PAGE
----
If you live in a free democratic secular country, try and think carefully about the last time you heard of someone being prosecuted for insulting a leader or religious figure. It will probably be hard to do as most democracies value freedom of expression and speech very highly.
However if you visit post revolution Tunisia or Egypt you won’t find anything like this sort of freedom. Imagine in the United Kingdom over the last few weeks, the number of people insulting the ex-primeminister Margaret Thatcher – you’d have locked up millions of people. However in Egypt a TV satirist Bassem Youssef is being charged by Egyptian prosecutors for insulting Islam and President Morsi. The Muslim bortherhood who made so many liberal and democratic promises to the people of Egypt actually filed a lawsuit to ban the political show that he produces.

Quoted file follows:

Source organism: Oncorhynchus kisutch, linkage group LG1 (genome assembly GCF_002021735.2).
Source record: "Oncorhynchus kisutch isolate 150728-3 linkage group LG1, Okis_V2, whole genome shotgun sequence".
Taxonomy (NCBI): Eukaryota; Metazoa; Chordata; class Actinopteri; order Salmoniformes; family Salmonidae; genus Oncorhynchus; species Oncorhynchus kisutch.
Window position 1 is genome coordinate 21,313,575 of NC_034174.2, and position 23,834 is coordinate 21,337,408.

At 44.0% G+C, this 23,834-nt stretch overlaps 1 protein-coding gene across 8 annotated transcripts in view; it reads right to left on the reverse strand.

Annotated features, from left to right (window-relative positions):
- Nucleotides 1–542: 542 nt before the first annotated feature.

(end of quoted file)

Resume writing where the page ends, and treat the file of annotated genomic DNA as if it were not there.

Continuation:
Freedom of expression in these countries is actually in some ways looking worse than under the previous dictators. In Tunisia a rapper called Wld El 15 has been sentenced to 2 years in prison for ’insulting the police’ -seems a little harsh?? His alleged crime was for releasing a video criticising the police for using excessive force. The producer and a dancer who appeared in the video were arrested – Ala Yaakoubi then disappeared.
Of course we’re all used to some elements of filtering and censorship in our own lives. We’ve all probably clicked on an interesting YouTube video to be informed that this is not available in your country. In democratic nations this is more likely to be due to corporate actions or licensing restrictions than anything more sinister. But imagine voicing crticisisms of your elected ruler and suddenly facing a prison term – this is the environment that the young people of Egypt and Tunisia find themselves in.
The revolution particularly in Egypt was inspired by young people seeking a free and open society. Instead they are being faced with the usual dictatorial restrictions but this time applied by old, religious extremists. All have promised laws to protect freedom of both the media and the people, yet it is still an environment where TV producers and pop stars are arrested for merely voicing their opinions.!